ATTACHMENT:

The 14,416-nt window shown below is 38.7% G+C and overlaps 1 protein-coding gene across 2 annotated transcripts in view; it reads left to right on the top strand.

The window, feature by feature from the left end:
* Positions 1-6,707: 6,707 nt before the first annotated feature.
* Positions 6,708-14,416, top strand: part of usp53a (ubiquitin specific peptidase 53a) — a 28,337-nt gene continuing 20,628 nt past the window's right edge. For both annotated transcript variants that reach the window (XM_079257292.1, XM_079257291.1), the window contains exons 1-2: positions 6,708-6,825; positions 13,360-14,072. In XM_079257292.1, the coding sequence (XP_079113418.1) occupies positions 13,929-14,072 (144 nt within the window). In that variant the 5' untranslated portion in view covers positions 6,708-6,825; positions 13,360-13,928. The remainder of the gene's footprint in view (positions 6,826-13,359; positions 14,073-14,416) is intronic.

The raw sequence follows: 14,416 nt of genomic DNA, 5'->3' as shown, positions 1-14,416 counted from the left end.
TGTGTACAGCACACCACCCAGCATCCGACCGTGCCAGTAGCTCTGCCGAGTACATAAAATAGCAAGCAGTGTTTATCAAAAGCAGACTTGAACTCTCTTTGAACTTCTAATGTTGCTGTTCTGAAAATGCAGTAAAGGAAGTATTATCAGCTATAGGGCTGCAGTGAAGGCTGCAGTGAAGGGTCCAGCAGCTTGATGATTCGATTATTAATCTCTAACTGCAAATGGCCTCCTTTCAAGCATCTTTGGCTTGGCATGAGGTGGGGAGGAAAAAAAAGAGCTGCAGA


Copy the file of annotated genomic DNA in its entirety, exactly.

The 14,416-nt window shown below is 38.7% G+C and overlaps 1 protein-coding gene across 2 annotated transcripts in view; it reads left to right on the top strand.

The window, feature by feature from the left end:
* Positions 1-6,707: 6,707 nt before the first annotated feature.
* Positions 6,708-14,416, top strand: part of usp53a (ubiquitin specific peptidase 53a) — a 28,337-nt gene continuing 20,628 nt past the window's right edge. For both annotated transcript variants that reach the window (XM_079257292.1, XM_079257291.1), the window contains exons 1-2: positions 6,708-6,825; positions 13,360-14,072. In XM_079257292.1, the coding sequence (XP_079113418.1) occupies positions 13,929-14,072 (144 nt within the window). In that variant the 5' untranslated portion in view covers positions 6,708-6,825; positions 13,360-13,928. The remainder of the gene's footprint in view (positions 6,826-13,359; positions 14,073-14,416) is intronic.

The raw sequence follows: 14,416 nt of genomic DNA, 5'->3' as shown, positions 1-14,416 counted from the left end.
TGTGTACAGCACACCACCCAGCATCCGACCGTGCCAGTAGCTCTGCCGAGTACATAAAATAGCAAGCAGTGTTTATCAAAAGCAGACTTGAACTCTCTTTGAACTTCTAATGTTGCTGTTCTGAAAATGCAGTAAAGGAAGTATTATCAGCTATAGGGCTGCAGTGAAGGCTGCAGTGAAGGGTCCAGCAGCTTGATGATTCGATTATTAATCTCTAACTGCAAATGGCCTCCTTTCAAGCATCTTTGGCTTGGCATGAGGTGGGGAGGAAAAAAAAGAGCTGCAGA